CHESS Conference: E-Commerce Tips for Wholesale Vendors

The "Critical Dot Com Strategies" panel offered great insight on how vendors can position their businesses to capitalize on e-commerce growth.  The panel featured Tracy Randall, co-founder and CEO of Cooking.com, Deborah Shearer, VP marketing and merchandising for Organize.com, and Lauren Freedman, president of the e-tailing group.  Key takeaways include: 

  • Having robust product information and attractive product presentation on a website is extremely important.  The panel advised vendors to think about their products from the point of view of a consumer.  Since many vendors sell products primarily via brick and mortar channels, it can be easy to assume that the customer understands all of the nuances and details of the product.  It's essential to find a way to communicate the non-tangibles that might be easy to convey in person, but can be lost online.  The most important factor the online shopper considers when making a purchase is the quality of the product image.  Other important elements are the ability to see a selected product in a color of choice, having alternate views of a selected item, and having a product guide.  
  • It is important for vendors to understand the capabilities and functions of their e-commerce customers' websites.  Some online retailers cannot or do not execute based on what vendors give them.  This may be because they do not have the right technology base, or simply because they execute poorly.  To avoid this vendors should learn about potential customers before selling to them.  Some things that vendors should do prior to selling to an e-commerce retailer include understand their potential volume, research their site statistics (using tools like Quantcast or Compete), buy a product from them, note which other brands they sell, search for products they sell to understand how they rank in SEO, and finally talk to others you know who have dealt with them.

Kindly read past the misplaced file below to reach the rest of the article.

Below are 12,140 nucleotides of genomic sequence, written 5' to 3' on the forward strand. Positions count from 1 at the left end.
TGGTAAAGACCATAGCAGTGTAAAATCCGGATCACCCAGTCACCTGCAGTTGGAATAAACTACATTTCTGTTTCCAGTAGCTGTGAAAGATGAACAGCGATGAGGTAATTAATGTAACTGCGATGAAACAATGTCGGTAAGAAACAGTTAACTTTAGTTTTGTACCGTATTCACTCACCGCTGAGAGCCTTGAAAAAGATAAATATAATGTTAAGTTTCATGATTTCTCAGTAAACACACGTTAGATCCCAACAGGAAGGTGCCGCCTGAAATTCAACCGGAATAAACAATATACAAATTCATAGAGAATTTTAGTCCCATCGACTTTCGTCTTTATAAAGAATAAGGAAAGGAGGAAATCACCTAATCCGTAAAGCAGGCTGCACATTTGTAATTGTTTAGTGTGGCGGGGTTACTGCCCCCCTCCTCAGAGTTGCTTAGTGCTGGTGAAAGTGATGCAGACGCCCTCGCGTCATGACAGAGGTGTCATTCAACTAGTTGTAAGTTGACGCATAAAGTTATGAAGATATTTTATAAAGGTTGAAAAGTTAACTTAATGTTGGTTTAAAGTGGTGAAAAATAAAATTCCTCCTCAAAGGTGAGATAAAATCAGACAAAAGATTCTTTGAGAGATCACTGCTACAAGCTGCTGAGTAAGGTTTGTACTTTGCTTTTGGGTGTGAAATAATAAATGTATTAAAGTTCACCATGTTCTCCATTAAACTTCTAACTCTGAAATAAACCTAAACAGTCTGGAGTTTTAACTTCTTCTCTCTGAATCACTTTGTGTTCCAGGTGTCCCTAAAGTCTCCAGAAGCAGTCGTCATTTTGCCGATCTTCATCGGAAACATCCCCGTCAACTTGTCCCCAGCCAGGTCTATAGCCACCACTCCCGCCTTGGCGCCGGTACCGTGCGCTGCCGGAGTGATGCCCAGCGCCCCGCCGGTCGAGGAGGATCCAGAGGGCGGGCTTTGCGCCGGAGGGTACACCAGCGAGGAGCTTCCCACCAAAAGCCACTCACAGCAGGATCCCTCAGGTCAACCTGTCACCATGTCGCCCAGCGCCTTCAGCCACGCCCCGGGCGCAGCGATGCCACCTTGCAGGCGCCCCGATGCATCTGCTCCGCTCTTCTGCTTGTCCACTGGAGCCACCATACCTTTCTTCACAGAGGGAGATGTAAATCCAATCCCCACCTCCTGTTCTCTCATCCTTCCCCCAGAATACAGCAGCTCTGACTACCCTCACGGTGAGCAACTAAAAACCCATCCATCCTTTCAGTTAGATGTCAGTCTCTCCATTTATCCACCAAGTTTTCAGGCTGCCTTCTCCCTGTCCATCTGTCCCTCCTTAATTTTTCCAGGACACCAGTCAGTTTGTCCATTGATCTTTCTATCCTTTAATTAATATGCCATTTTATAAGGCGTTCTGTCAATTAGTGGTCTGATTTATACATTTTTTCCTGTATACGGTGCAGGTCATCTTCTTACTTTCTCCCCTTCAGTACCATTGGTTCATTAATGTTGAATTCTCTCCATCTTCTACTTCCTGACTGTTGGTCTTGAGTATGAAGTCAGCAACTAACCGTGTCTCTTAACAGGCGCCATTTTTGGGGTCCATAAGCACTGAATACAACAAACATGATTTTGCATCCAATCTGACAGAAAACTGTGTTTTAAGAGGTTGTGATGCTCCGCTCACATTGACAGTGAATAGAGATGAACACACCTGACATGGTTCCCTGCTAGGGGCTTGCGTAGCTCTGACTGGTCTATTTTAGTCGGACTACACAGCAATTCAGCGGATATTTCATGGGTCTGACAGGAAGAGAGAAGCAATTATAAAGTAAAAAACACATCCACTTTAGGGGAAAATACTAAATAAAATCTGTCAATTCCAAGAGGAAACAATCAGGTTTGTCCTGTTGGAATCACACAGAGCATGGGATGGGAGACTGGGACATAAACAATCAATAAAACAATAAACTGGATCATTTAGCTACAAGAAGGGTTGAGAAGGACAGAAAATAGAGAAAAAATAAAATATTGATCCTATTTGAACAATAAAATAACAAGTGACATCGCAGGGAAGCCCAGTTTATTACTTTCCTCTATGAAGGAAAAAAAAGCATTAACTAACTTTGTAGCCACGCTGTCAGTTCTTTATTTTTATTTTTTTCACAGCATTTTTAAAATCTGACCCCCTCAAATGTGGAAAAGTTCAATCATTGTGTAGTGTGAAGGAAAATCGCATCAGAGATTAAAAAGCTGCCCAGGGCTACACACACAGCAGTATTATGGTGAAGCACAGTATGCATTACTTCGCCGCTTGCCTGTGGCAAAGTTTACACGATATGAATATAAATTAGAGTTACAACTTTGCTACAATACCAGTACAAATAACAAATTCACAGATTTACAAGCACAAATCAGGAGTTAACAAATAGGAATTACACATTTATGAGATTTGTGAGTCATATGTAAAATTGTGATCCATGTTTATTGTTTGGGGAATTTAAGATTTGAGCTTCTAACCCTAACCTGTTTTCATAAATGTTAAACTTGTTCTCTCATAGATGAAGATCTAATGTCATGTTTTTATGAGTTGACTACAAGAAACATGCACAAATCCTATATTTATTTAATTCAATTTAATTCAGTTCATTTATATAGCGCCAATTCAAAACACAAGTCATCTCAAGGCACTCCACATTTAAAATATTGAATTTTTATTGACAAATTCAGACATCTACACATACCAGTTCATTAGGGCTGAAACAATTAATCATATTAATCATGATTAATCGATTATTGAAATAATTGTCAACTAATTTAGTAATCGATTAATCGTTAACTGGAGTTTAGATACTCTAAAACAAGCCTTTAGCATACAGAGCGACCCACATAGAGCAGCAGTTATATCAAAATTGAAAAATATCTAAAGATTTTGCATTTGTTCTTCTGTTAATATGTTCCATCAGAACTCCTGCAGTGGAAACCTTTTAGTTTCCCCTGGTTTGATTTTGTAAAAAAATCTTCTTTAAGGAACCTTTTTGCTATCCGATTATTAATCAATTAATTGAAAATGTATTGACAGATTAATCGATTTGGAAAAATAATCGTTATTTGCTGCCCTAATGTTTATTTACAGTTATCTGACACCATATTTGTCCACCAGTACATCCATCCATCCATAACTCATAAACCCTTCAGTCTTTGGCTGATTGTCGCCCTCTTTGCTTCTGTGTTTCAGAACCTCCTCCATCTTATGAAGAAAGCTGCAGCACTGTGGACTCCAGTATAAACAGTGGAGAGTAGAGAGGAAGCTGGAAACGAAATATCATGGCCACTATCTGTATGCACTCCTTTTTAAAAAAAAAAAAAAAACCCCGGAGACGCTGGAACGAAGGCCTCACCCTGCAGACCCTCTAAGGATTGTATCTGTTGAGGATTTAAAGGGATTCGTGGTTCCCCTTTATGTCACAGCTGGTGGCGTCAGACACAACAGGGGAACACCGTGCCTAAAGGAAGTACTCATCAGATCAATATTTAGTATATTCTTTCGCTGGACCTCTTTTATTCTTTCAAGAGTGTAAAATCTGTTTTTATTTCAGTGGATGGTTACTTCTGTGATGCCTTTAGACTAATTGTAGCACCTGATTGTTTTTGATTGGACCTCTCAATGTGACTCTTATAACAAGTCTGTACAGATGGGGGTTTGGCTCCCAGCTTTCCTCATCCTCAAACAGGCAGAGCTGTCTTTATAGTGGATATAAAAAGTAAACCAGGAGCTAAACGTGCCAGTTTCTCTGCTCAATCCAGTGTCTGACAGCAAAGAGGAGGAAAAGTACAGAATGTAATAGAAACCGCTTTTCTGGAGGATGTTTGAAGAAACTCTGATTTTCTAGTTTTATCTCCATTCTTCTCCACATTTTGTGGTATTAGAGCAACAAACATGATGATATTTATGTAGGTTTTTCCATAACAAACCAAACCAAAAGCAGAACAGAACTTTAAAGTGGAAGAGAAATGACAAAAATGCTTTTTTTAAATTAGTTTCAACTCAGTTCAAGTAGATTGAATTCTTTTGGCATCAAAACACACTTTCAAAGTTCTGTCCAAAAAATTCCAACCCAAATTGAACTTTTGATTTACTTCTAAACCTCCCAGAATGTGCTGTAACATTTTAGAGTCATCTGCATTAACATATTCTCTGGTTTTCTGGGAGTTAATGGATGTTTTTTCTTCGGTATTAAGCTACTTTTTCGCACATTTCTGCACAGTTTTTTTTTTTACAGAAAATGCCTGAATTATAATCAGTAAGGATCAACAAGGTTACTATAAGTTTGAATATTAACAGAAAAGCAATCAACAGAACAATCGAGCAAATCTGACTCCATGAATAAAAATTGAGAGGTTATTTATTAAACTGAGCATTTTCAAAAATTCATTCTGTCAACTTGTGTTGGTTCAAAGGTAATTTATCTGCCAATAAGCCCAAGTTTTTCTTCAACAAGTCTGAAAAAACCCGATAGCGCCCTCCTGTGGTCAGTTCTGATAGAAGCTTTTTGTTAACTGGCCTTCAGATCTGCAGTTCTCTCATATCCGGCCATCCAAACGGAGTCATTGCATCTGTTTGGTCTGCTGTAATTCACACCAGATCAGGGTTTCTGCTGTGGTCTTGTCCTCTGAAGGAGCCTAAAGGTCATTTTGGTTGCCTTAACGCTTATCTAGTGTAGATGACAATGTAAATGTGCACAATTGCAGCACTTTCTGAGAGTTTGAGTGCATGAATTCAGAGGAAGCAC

• While vendors may sell to many different web retailers, they should identify a handful as potential partners for collaborative sales initiatives.  They should learn more about these specific retailers by subscribing to their mailing lists, following them on social media channels, and studying their websites.  Assuming they see potential for a mutually beneficial sales initiative, they might suggest placement of a product on a certain part of the site or within a specific e-mail.  
  • Pricing strategy is a major point of contention for retailers and vendors alike.  Most vendors have received scathing calls or e-mails from retail buyers who see a product that is currently in their store available online at a lower price.  This issue is complicated by the fact that some vendors sell direct to consumer through their own websites.  In order to combat this problem one panelist suggested that vendors sell products only to those retailers that hold their price.  However, if a retailer that breaks price is a major account for a certain vendor, it would be difficult for that vendor to stop selling to them.   
The panelists concluded by suggesting that vendors should consider each e-commerce retailer individually.  While it can be easy to lump all e-commerce sales together, doing so inhibits a company's ability to form a solid e-commerce sales strategy.  As e-commerce continues to grow, vendors that adapt and prepare today will be rewarded in the future.   

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